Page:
This article was printed in the Spring 2017 edition of B2B.

In Bloom

April 13, 2017 by
Photography by Bill Sitzmann

Just as bright yellow dandelions emerge throughout the city in spring, Dandelion Pop-Up will re-emerge in the Greater Omaha Chamber Courtyard, adding a dash more culinary color to Omaha (at 13th and Harney streets).

Dandelion creator Nick Bartholomew says the weekly Friday lunch series featuring an ever-changing menu and rotating roster of all-star chefs is slated to return in late March 2017—though, like its flaxen-hued namesake, warmer weather will ultimately dictate its arrival. Bartholomew, who’s also behind beloved eateries The Market House and Over Easy, launched Dandelion Pop-Up in partnership with Secret Penguin so he could still contribute to the neighborhood after the M’s Pub fire put his Old Market restaurant on hiatus. The golden concept allows chefs to satisfy their creative cravings and lets diners sink their teeth into a unique edible experience.

Bartholomew wanted to offer seasoned chefs and up-and-comers alike the chance to break away from their daily bread, so to speak—to get creative, feed their passion, incubate new dishes and restaurant concepts, and have some fun.

“[At Dandelion] chefs can follow their passion with 100 percent creative control,” Bartholomew says. “They can test ideas and try out potentially off-the-wall stuff, then get feedback on their vision and see how it’s received before debuting it on a broader scale. I think the genius behind it is the versatility, which allows creativity, and that’s really engaging to the chefs. When the chefs are this excited, you know the food will be amazing.”

Dandelion began in July 2016 with Chef Tim Maides and his T.R.E.A.M. (Tacos Rule Everything Around Me) team, who started the party with chicken and vegan tacos that sold out early.

“It’s basically like a little playground for chefs to do something different, with a low risk and the chance to try out new flavors,” Maides says of Dandelion. “It’s similar for the people there to eat; it breaks up their normal downtown routine with a temporary option for lots of different flavors from different chefs in one location.”

“Tim is great, and we love doing the creative process together,” Bartholomew says. “The Chamber of Commerce has also been amazing. When we asked them about it, they didn’t think twice; they totally got Dandelion’s potential as an incubator and shared the vision.”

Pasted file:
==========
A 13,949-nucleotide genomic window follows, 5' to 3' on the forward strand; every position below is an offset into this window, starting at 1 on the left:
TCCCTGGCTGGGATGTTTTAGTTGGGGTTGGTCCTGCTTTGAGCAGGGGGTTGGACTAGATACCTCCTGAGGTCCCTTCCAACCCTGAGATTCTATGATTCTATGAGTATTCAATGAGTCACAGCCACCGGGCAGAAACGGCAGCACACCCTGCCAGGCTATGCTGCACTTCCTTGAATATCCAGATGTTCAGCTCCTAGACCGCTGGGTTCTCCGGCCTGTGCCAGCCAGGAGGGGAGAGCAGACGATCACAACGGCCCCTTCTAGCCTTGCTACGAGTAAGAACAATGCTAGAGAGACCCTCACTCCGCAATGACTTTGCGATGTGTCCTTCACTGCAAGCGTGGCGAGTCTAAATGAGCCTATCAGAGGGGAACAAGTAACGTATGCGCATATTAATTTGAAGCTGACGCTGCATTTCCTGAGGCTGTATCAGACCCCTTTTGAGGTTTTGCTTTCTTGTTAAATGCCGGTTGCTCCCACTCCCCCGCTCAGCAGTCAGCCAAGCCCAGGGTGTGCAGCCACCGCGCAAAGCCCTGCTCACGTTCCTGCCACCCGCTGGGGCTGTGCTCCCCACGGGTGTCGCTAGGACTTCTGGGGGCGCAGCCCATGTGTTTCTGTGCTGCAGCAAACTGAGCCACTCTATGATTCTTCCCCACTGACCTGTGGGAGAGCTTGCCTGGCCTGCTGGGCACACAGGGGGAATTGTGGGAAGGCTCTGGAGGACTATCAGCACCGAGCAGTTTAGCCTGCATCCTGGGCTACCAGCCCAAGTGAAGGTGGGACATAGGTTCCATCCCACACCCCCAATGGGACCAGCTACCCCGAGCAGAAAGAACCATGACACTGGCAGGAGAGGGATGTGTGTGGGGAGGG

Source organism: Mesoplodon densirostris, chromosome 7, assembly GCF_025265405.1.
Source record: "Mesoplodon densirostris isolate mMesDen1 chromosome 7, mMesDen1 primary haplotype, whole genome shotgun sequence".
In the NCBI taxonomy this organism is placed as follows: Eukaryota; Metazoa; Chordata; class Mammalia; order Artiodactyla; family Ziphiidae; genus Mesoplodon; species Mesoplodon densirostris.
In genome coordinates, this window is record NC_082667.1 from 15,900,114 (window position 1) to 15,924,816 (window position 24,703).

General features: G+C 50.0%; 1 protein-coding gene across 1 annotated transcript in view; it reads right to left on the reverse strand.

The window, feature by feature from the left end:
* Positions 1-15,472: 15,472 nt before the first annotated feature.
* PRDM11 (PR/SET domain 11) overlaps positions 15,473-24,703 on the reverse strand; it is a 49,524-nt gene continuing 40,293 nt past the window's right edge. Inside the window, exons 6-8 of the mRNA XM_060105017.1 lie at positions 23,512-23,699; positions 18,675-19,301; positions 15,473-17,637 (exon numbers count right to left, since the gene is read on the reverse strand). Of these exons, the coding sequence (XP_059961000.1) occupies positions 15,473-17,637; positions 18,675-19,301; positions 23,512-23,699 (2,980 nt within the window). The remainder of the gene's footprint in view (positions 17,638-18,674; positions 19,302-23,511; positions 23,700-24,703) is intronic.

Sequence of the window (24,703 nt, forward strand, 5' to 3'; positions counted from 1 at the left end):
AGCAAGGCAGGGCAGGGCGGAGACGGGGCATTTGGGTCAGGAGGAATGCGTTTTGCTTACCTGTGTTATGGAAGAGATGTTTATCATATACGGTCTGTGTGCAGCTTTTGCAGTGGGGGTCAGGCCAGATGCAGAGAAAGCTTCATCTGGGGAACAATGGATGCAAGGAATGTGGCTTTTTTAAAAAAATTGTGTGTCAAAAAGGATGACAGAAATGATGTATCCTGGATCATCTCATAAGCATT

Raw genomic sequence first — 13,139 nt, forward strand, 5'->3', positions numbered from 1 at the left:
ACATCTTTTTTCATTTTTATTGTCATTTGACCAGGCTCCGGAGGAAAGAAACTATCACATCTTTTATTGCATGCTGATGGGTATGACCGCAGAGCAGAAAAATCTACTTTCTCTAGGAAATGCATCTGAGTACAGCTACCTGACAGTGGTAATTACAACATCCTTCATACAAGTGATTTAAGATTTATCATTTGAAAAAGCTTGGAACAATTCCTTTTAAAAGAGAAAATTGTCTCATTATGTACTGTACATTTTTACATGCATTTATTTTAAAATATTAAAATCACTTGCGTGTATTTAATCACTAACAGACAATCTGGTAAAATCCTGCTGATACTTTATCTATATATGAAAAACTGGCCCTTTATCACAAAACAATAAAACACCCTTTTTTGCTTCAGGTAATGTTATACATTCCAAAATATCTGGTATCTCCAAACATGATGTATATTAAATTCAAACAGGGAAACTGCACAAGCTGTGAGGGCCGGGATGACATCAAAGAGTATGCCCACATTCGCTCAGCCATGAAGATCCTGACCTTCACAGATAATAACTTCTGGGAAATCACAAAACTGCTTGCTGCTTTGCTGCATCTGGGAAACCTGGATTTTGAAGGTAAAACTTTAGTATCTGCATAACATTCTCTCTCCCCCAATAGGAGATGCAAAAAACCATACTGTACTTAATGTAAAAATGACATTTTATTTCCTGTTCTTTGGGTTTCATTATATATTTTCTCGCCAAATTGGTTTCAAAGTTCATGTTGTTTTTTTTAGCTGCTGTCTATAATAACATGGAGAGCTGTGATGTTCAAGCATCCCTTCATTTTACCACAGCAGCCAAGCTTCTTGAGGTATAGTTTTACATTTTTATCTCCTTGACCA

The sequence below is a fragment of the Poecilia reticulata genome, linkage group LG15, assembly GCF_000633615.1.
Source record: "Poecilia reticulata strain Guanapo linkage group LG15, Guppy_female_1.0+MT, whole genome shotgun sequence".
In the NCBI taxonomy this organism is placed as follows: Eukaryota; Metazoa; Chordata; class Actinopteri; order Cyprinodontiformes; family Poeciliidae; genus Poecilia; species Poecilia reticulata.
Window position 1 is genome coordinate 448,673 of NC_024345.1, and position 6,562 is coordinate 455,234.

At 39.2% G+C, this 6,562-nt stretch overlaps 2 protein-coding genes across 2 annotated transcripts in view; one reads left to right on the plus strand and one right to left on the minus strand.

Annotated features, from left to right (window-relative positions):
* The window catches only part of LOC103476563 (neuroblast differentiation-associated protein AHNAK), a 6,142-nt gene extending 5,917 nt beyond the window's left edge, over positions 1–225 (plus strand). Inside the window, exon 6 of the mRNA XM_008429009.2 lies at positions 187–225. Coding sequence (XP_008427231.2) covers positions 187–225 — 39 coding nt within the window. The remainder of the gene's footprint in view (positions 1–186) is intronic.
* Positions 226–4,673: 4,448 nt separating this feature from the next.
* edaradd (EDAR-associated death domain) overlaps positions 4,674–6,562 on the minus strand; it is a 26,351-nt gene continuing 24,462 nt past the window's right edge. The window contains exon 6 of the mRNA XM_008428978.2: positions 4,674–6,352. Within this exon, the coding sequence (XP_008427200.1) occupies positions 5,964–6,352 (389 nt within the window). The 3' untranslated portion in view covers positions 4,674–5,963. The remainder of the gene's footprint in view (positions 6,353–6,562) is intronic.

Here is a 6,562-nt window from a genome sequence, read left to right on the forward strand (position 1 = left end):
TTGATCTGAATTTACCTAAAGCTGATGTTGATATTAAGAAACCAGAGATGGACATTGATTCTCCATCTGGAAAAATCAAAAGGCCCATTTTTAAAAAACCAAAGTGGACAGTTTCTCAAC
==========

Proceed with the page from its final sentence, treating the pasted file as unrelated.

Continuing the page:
Since the Chamber doesn’t charge Bartholomew, he doesn’t charge the chefs, who keep all food profits. For his part, Bartholomew designs a signature lemonade corresponding with each Dandelion theme.

“For [Maides’ lunch] I did a cucumber-jalapeño lemonade that went great with his tacos,” says Bartholomew.

Next, Dandelion offered a barbecue lunch from chef Dan Watts, featuring his coffee-black-pepper-rubbed brisket. After a short hiatus, while Bartholomew updated the Chamber Courtyard kiosk’s infrastructure, Dandelion returned with lunches from heavy-hitter chefs like Joel Mahr, Jason Hughes, Dario Schicke, and Paul Kulik. Dishes included bahn mi burgers, pork steam buns, cevapi with pita, soul food such as chicken-andouille gumbo and fried green tomato grilled cheese, Parisian street vendor-style crepes, fried rice, bibimbap (a trial run for upcoming Bartholomew venture, Boho Rice), and other mouthwatering items.

Bartholomew is a proud Omaha native, and like his existing restaurants and soon-to-launch Boho Rice, he wants Dandelion to enhance the neighborhood it inhabits. He’s proud to say that the returning Friday tradition brings the often-dormant Chamber Courtyard to life.

“It’s awesome to see the courtyard with this buzz of activity now, and all these people just enjoying a sunny day, a lemonade, and some great food they can’t get anywhere else,” he says. “It’s a testament to Omaha being ready for these ideas and [customers] being loyal to what they like from certain chefs.”

Like the chefs and restaurants it promotes, Dandelion itself is still incubating. According to Bartholomew, there’s ample potential for the venture to grow like a weed in terms of scope and format, and he welcomes feedback from the public and pitches from chefs.

“I can’t always explain exactly what Dandelion is because I secretly want it to be everything,” Bartholomew says. “If anything, the format will just grow now that awareness is growing, and I hope Dandelion becomes something the city is proud of.”